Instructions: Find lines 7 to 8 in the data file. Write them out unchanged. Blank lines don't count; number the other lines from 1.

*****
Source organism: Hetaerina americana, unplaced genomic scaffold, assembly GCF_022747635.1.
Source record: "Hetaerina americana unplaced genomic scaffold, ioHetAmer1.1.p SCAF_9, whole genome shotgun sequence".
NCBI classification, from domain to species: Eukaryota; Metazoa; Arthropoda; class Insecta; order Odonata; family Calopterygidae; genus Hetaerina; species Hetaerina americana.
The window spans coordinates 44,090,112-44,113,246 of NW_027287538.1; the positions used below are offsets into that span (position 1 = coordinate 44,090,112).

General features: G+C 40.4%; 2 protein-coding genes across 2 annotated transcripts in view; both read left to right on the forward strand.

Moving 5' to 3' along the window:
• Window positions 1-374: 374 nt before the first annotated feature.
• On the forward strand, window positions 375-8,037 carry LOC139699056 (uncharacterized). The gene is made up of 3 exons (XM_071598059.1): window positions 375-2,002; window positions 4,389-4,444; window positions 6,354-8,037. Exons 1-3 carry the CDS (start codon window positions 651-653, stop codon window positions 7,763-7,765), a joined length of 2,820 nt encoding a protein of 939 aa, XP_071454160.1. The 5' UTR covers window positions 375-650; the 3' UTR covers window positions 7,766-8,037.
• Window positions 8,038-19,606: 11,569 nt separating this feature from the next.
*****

• Window positions 1-374: 374 nt before the first annotated feature.
• On the forward strand, window positions 375-8,037 carry LOC139699056 (uncharacterized). The gene is made up of 3 exons (XM_071598059.1): window positions 375-2,002; window positions 4,389-4,444; window positions 6,354-8,037. Exons 1-3 carry the CDS (start codon window positions 651-653, stop codon window positions 7,763-7,765), a joined length of 2,820 nt encoding a protein of 939 aa, XP_071454160.1. The 5' UTR covers window positions 375-650; the 3' UTR covers window positions 7,766-8,037.